Fall Brewing's so called Punk Rock Patio gives the brewery an outdoor venue this summer, thanks to regulatory relief from the ABC.
This is usually the time of year to spotlight San Diego’s best outdoor brewery venues. However, in the summer of 2020, that could be just about anywhere.
Thanks to some late May regulatory relief by the state of California, breweries and bars have an opportunity to expand drink service to outdoor areas, typically within their parking lots or sidewalk spaces. This gives otherwise indoor brewery venues a fighting chance to sell beer on premise while coronavirus restrictions remain in place.
California ABC licenses breweries to serve drinks at a specific location, with explicit boundary lines. Under the new, temporary policy, a brewery (or meadery, cidery, winery, distillery, etc.) may apply to expand the boundaries of that license, “on property that is adjacent” and “under the control of the licensee.”
For some breweries, that means re-purposing their outdoor space. For example, Fall Brewing Company in North Park has used its small, streetside parking lot to host food trucks; now it’s filled the lot with picnic tables and shade structures, and dubbed it the “punk rock patio.”
In Kearny Mesa, Societe Brewing Company has done something similar, but with a larger parking lot. “The extension of premises really helped us get closer to our previous maximum capacity,” notes Societe’s retail manager, Jake Nunes. Pre-covid, Societe could welcome 148 guests in its tasting room. “Our capacity with social distancing guidelines is approximately 100 people,” says Nunes. That’s about 50/50 indoor and outdoor, with “a maximum of 8 people allowed per seating area.”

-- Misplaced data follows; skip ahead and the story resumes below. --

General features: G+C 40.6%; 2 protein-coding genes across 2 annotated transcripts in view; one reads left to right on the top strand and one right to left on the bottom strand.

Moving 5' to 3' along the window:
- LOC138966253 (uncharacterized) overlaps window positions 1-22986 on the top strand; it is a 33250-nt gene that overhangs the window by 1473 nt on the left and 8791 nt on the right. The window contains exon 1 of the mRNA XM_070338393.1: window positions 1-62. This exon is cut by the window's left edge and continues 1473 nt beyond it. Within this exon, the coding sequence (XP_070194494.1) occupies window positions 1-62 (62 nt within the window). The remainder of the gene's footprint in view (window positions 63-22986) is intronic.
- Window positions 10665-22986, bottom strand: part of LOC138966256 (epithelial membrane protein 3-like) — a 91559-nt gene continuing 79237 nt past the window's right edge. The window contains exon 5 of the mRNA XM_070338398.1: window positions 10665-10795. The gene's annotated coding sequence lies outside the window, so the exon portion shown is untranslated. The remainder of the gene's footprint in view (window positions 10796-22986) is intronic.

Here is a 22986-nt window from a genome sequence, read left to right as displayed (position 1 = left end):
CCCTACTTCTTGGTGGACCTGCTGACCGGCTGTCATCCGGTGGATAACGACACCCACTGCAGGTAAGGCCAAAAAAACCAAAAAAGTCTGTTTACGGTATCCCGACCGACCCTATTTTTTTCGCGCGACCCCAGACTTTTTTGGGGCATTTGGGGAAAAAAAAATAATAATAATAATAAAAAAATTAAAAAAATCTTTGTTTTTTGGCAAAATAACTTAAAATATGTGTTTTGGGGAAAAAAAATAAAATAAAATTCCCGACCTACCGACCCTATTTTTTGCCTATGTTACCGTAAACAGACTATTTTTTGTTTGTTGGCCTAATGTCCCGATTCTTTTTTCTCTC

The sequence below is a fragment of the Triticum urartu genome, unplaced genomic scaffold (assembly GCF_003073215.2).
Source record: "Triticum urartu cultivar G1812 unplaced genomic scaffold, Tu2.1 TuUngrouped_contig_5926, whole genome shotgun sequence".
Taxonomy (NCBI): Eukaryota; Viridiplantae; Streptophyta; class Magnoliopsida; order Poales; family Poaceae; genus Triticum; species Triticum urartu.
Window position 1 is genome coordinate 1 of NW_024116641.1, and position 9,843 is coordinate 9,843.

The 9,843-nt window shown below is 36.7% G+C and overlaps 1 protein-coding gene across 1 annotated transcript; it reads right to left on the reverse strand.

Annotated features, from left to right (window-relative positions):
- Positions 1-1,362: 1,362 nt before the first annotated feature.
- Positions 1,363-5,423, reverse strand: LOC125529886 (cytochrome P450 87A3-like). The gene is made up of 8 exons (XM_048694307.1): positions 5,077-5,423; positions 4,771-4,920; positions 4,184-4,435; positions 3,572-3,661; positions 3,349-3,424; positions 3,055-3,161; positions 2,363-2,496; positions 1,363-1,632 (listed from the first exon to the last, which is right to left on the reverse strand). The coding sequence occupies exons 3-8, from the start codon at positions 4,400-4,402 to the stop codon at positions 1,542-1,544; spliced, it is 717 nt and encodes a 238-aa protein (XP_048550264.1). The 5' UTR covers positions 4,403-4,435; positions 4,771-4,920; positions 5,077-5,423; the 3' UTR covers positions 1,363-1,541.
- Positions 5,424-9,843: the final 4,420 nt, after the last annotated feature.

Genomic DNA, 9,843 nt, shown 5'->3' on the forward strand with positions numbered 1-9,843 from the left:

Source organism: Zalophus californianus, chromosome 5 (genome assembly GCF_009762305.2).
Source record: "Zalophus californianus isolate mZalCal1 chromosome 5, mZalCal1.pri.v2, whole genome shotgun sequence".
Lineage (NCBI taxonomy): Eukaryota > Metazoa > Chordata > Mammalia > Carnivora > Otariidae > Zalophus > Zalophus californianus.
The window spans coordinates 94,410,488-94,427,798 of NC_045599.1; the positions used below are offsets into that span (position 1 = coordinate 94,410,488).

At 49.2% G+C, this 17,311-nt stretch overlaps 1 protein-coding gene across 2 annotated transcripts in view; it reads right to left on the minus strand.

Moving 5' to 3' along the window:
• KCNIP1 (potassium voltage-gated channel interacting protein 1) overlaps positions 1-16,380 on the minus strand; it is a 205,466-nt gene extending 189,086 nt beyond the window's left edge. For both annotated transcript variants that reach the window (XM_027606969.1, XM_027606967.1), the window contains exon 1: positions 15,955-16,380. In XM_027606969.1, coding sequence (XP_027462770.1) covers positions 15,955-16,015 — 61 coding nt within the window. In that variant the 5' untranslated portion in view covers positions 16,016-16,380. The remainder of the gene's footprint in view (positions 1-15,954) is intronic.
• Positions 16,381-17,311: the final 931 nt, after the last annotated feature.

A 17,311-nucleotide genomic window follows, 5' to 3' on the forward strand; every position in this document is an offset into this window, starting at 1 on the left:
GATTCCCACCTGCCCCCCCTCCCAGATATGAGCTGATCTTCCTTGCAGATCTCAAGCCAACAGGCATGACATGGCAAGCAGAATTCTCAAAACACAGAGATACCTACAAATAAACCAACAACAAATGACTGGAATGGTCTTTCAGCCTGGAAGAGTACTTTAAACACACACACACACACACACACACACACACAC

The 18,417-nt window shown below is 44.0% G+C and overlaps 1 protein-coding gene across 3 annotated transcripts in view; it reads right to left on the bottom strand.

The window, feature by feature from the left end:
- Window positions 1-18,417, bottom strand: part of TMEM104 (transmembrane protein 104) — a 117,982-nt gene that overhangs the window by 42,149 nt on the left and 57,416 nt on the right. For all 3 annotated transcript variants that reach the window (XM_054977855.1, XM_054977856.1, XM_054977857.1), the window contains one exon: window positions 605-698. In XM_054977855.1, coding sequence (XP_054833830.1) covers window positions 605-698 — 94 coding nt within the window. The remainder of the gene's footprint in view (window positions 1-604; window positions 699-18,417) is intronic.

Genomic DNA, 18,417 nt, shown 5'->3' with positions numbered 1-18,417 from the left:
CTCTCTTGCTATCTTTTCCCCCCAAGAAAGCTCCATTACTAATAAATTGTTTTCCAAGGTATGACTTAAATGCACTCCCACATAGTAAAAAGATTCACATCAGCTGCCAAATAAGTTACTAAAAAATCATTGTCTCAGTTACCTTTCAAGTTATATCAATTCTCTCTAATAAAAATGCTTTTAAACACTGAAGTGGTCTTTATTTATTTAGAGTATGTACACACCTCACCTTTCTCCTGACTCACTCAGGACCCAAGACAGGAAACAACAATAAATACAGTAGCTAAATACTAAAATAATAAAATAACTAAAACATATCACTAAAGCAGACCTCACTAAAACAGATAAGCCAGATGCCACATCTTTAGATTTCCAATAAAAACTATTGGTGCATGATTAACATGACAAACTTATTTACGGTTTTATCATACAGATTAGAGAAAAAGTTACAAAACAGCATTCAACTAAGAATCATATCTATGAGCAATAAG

As recently as June 8, the number of county establishments submitting the $100 application fee required to take advantage of the policy stood at 130 and rising, according to ABC administrator Melissa Ryan. She says there’s a same-day turnaround on application fees, which must include a diagram of the property, with the proposed new boundary lines.
Those lines needn’t be restricted to parking lots, though. Sidewalks, lawns, courtyards, and just about anywhere can be converted to a drinking area, “at the discretion of the Department.”
Ryan notes that the temporary license expansions may include spaces shared with other businesses, or public property, provided they have “legal authority to use the space.”
We’ve already seen some municipalities experiment with closing off streets or sidewalks for expanded restaurant seating, and San Diego mayor Kevin Faulconer has proposed a fast-track application process for businesses seeking to do this. Chula Vista Brewery co-founder Tim Parker told me last week that the city of Chula Vista invited his brewery to expand into the sidewalk and metered parking lot spaces immediately outside its storefront. Just like that, the brewery has a front patio.
The expansion won’t mean much to breweries already built around excellent outdoor spaces, such as Amplified AleWorks in Pacific Beach and East Village, the Eppig Brewing Waterfront Biergarten in Shelter Island, or the new rooftop lounge of Bay City Brewing, also in East Village.
However, for very small breweries built in industrial parks, and with limited taproom seating, being able to add square footage outdoors offers a much needed boost, especially this summer, when those willing to leave the house during the pandemic will be seeking outdoor activities most of all. Businesses like Rip Current Brewing and Dos Desperados brewery, in San Marcos; Longship Brewery in Mira Mesa; or Circle 9 Brewing in Kearny Mesa.
“It's really helped my business tremendously,” says Circle 9 cofounder Darren Baker, “Now I can hold a big cornhole tournament.”